While today ceramic, composite, and multi-layer armor has made most of the small to medium-arms obsolete for engaging tanks, in the early 1930s the beloved Browning M2 was being set up as a tank-killing rifle. Equipped with a Prismatic sight, the shoulder-fired (albeit ground supported) fifty-cal was the ideal long-range tank-busting weapon.
Modifications included adjustable bipod, charging handle, sight, stock, and rear monopod. The stock was set up with a purposeful gap to allow implementation of the standard recoil buffer.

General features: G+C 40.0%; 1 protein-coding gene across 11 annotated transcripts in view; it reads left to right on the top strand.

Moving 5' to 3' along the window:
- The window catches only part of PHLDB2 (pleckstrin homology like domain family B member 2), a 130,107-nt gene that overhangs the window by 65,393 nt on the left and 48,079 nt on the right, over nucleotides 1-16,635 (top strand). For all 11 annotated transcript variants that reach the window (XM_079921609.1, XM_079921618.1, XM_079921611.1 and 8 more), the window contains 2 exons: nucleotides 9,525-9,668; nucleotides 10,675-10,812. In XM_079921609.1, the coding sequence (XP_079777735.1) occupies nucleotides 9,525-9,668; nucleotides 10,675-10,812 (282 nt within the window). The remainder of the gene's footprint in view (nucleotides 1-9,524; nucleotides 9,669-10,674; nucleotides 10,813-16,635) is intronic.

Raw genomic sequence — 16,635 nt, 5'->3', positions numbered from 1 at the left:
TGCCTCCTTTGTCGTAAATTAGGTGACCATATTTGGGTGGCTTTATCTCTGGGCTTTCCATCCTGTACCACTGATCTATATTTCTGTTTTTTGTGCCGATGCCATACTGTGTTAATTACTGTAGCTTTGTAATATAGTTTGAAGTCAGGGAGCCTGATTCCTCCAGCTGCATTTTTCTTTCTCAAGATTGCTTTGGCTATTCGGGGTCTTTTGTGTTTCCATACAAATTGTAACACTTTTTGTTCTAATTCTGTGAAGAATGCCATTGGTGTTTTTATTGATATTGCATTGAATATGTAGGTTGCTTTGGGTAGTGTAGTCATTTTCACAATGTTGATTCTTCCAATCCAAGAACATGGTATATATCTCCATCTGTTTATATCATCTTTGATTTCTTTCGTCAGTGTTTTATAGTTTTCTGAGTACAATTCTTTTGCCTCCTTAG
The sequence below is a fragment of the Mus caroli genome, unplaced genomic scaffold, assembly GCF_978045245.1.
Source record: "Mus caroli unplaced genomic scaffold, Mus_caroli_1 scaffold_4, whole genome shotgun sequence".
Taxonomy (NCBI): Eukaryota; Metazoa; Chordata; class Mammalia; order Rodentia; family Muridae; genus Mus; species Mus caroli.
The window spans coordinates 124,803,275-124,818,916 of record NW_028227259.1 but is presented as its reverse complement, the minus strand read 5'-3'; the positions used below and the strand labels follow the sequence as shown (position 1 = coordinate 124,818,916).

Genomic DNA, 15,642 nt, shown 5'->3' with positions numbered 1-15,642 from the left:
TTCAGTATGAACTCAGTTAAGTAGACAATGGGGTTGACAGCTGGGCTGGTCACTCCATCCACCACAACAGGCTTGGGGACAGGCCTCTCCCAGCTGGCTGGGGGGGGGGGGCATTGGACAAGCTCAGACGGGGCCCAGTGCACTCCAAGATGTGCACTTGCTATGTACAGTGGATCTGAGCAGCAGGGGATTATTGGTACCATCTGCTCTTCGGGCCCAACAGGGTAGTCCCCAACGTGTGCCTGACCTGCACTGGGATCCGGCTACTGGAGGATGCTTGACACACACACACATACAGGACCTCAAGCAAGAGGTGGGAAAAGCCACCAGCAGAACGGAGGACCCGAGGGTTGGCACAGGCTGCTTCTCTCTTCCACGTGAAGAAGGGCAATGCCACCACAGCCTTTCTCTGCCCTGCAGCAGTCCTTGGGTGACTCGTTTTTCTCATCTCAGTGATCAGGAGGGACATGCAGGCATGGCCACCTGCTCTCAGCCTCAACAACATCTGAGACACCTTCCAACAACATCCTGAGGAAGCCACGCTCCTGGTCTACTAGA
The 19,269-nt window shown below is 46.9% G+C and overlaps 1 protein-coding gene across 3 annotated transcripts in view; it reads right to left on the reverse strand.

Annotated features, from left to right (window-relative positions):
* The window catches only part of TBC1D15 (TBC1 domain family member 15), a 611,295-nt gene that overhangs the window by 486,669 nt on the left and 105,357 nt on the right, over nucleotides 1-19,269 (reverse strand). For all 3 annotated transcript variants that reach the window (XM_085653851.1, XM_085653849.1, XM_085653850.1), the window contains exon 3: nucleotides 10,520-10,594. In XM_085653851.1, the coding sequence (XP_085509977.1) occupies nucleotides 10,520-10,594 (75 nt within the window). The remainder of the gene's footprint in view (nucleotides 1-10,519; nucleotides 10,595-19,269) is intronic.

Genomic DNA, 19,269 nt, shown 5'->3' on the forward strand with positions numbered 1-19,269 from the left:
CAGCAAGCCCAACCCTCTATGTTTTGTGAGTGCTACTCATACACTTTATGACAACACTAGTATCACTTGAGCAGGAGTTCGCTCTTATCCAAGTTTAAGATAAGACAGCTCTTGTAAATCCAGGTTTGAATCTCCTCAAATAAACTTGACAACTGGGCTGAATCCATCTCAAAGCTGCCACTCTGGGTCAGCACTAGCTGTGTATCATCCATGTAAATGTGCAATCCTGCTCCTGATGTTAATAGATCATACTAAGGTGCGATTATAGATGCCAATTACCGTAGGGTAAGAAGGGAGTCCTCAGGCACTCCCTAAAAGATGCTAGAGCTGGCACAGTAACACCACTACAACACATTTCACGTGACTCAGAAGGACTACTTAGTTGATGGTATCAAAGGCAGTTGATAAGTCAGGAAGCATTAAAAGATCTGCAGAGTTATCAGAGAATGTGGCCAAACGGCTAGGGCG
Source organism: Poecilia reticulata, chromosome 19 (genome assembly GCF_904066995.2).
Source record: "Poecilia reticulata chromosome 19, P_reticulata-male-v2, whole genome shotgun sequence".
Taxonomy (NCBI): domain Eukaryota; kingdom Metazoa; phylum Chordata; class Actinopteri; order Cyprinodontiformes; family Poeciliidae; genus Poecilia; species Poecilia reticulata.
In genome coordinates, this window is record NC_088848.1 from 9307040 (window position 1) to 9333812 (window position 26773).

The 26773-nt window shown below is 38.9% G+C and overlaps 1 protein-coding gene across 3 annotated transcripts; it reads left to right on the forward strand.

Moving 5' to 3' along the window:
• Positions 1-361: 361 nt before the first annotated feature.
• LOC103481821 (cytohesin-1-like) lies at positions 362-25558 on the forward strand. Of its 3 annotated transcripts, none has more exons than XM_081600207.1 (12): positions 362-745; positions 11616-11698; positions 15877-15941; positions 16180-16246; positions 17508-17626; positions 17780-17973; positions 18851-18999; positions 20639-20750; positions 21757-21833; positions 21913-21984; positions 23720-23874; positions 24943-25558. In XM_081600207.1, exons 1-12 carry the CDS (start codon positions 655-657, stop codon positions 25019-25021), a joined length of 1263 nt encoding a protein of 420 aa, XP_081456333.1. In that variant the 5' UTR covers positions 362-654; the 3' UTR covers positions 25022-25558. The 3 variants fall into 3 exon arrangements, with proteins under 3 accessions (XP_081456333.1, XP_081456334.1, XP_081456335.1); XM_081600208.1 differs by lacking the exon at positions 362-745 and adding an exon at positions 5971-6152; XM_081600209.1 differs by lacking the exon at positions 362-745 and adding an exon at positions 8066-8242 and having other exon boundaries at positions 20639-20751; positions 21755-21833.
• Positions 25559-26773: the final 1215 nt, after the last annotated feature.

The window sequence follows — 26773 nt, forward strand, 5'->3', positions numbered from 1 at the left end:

Note that the gap between the rear of the receiver and the shoulder pad is necessary to allow space for the gun’s standard recoil buffer. Since the shoulder support does not move relative to the gun, the optic will not hit the shooter in this version either.